What are the next three books you’re planning to read?

I am currently reading and enjoying HAVEN by Tom Deady, which is due out later this year from Cemetery Dance.

Next in line are THE FIREMAN by Joe Hill, DEAD WAKE, non-fiction by Erik Larson, and THE GIRL YOU LOST by Kathryn Croft.

If you were to give just one piece of advice aspiring writers, what would it be?

Always believe in your art and always strive to improve it. (Okay, that was two, but it was one sentence.)

What five people living or dead would you invite to a dinner party?

(Outside of family and friends)

Jon Anderson – (From the band YES)

Harry Crews – (author – deceased)

Martin Luther King

Stephen King

Marilyn Monroe

Would make for an interesting evening.

 

How do you want the world to remember you?

Fondly

You can find John on his website, on Facebook, on Goodreads, on his Amazon.com author page and on Google+.  You can follow him on Twitter also – @jmcilveen.  Stop by any or all of those and say hello! I think he’d be delighted that you came by.

Thank you for reading and reviewing my books, and thank you for inviting me to participate in your blog and this interview.

Thank you to everyone who pimped HANNAHWHERE, which helped get it nominated for both The Bram Stoker and The Drunken Druid Awards.

Buy HANNAHWHERE at Amazon.com!

hannahwhere

HANNAHWHERE is the story of twin sisters Hannah and Anna whose mother is in an abusive relationship.  What she teaches the girls will amaze you and give you hope.  If you read only one book this year, make it HANNAHWHERE.

Norman Prentiss, An “Odd” Promotion

Published March 27, 2016 by MommaCat

Norman-Clarissa

 Two-time Bram Stoker Award-Winner Norman Prentiss has a new book, but it’s not yet available for purchase. ODD ADVENTURES WITH YOUR OTHER FATHER is currently on preview at Kindle Scout, hoping to win enough reader nominations to sway Amazon into offering the book a publishing contract. It’s currently halfway through the month-long campaign, so I thought we’d ask him some questions about this “odd” novel!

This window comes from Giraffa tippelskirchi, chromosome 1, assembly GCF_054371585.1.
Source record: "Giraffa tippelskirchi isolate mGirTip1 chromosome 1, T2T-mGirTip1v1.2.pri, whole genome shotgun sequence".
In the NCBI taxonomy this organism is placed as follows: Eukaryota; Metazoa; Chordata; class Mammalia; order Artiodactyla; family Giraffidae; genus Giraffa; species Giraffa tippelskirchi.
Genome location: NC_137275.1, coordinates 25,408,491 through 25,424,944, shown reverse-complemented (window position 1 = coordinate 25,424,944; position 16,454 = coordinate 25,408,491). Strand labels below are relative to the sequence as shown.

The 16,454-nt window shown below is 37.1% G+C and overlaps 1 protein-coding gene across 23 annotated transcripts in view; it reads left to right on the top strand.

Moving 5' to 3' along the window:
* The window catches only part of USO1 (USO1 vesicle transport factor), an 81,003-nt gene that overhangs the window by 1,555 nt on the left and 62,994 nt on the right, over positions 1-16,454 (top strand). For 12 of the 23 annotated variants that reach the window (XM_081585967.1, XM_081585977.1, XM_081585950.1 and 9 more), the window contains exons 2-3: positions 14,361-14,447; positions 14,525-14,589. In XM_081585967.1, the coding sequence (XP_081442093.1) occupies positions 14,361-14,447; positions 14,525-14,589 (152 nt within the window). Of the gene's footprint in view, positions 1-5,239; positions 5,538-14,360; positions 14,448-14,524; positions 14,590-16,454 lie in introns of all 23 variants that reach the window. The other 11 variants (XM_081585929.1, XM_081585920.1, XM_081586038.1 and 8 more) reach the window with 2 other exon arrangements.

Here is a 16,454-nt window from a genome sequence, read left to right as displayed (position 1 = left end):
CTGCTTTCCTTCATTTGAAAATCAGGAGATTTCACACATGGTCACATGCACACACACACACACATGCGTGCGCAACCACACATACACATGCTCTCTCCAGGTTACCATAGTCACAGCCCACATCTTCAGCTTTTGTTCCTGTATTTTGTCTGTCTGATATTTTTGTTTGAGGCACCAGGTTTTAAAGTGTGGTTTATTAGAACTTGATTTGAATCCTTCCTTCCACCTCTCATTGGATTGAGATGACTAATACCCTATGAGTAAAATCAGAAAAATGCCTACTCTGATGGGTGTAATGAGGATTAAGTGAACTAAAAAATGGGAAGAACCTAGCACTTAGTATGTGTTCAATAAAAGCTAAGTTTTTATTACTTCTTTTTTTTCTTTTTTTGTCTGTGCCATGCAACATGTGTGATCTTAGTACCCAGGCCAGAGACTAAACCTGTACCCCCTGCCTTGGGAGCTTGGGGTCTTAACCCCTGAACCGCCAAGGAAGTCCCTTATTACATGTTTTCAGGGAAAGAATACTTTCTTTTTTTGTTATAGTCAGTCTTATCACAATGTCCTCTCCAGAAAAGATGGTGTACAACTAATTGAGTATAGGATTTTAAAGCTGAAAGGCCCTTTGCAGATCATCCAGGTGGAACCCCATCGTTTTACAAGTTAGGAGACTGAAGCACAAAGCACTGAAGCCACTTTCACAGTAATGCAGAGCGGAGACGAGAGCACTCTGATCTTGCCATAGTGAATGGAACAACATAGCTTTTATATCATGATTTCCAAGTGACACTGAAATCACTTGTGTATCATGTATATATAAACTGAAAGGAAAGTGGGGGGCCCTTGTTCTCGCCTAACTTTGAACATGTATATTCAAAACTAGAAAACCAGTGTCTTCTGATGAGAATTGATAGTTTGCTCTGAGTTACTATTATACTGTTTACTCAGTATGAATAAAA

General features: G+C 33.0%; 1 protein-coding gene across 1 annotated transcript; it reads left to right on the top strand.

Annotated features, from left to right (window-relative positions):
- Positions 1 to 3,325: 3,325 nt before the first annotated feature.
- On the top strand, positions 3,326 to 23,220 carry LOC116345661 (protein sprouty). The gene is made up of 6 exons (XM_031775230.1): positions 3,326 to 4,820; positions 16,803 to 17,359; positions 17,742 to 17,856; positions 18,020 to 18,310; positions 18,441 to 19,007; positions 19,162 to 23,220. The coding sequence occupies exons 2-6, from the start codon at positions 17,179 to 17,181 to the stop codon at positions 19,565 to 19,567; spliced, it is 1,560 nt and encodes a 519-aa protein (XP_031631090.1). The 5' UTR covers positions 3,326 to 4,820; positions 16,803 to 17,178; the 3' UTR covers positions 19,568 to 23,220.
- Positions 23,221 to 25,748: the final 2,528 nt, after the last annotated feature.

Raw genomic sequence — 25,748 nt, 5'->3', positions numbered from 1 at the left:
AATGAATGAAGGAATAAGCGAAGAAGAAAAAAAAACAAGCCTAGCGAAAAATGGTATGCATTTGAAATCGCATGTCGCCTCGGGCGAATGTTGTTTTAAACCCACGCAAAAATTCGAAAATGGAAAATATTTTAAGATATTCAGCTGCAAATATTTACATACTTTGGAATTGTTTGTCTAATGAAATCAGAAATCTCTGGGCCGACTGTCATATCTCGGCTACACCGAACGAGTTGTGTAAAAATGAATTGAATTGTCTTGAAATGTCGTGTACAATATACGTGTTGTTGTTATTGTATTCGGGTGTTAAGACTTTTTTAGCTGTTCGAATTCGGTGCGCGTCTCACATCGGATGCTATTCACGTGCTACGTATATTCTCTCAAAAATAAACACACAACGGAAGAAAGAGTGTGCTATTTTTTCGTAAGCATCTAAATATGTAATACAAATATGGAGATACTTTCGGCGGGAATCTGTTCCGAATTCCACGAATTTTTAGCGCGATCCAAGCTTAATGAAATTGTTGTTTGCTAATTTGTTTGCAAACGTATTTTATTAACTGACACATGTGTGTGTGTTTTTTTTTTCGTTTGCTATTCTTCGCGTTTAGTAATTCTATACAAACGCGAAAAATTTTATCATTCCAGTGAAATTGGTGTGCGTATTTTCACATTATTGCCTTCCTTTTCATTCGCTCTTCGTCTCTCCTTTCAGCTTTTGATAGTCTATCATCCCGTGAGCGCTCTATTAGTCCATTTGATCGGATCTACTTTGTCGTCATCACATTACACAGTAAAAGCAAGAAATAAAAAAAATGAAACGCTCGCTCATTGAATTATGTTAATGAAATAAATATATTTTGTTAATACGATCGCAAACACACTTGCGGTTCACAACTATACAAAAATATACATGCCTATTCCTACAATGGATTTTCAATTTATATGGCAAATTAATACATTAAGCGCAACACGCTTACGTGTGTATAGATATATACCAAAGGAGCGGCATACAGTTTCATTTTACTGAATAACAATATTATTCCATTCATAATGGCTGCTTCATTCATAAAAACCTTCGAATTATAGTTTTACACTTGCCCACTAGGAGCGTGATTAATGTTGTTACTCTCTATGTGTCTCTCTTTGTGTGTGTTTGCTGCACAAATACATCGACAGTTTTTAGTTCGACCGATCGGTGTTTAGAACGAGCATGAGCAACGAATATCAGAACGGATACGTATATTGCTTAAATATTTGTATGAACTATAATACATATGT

What’s different about this book, compared to your other books/stories?

I’ve written several novellas–INVISIBLE FENCES, THE FLESHLESS MAN, and THE NARRATOR (in collaboration with Michael McBride)–and have one collaboration that’s the length of a short novel, THE HALLOWEEN CHILDREN with Brian James Freeman… but I only had to do about a novella’s worth of writing on that one, with Brian writing the other half. For that reason, I consider ODD ADVENTURES WITH YOUR OTHER FATHER to be my first novel. Definitely my first big book “flying solo.”

More importantly, though, the content and tone of the book is different from my other stuff. It’s still horror, but it fits a lot of other categories as well. I call it a queer road-trip adventure with horror/fantasy elements, all wrapped up in a coming-of-age frame tale. It’s about an adopted daughter who learns about her deceased father by hearing the supernatural tales her surviving father tells her. The adventures should definitely please horror fans, with creepy scenes and some unusual monsters, but the daughter’s story is important too (and ultimately, I think, gives more meaning to the adventures).

 

Why try Kindle Scout to publish it? Can you explain the process a bit?

Mostly for the same reason I mentioned above: the book fits so many categories, so I thought I might have a chance to reach beyond the small-press horror audience I’ve aimed at previously. At the same time, it’s also so unusual that a conventional path to publication didn’t seem right, either. Kindle Scout seemed like a nice way to connect with different groups of readers, maybe build some momentum and buzz.

At Kindle Scout, authors post a description, cover, and 5,000 word excerpt from a book, and readers vote for stories that intrigue them. The nice thing is, if Amazon selects a book for publication, everyone who nominated it gets a free pre-publication copy of the eBook. The process seems to be going well so far, but I’m only halfway through the month.

 

What’s your favorite scene in the book?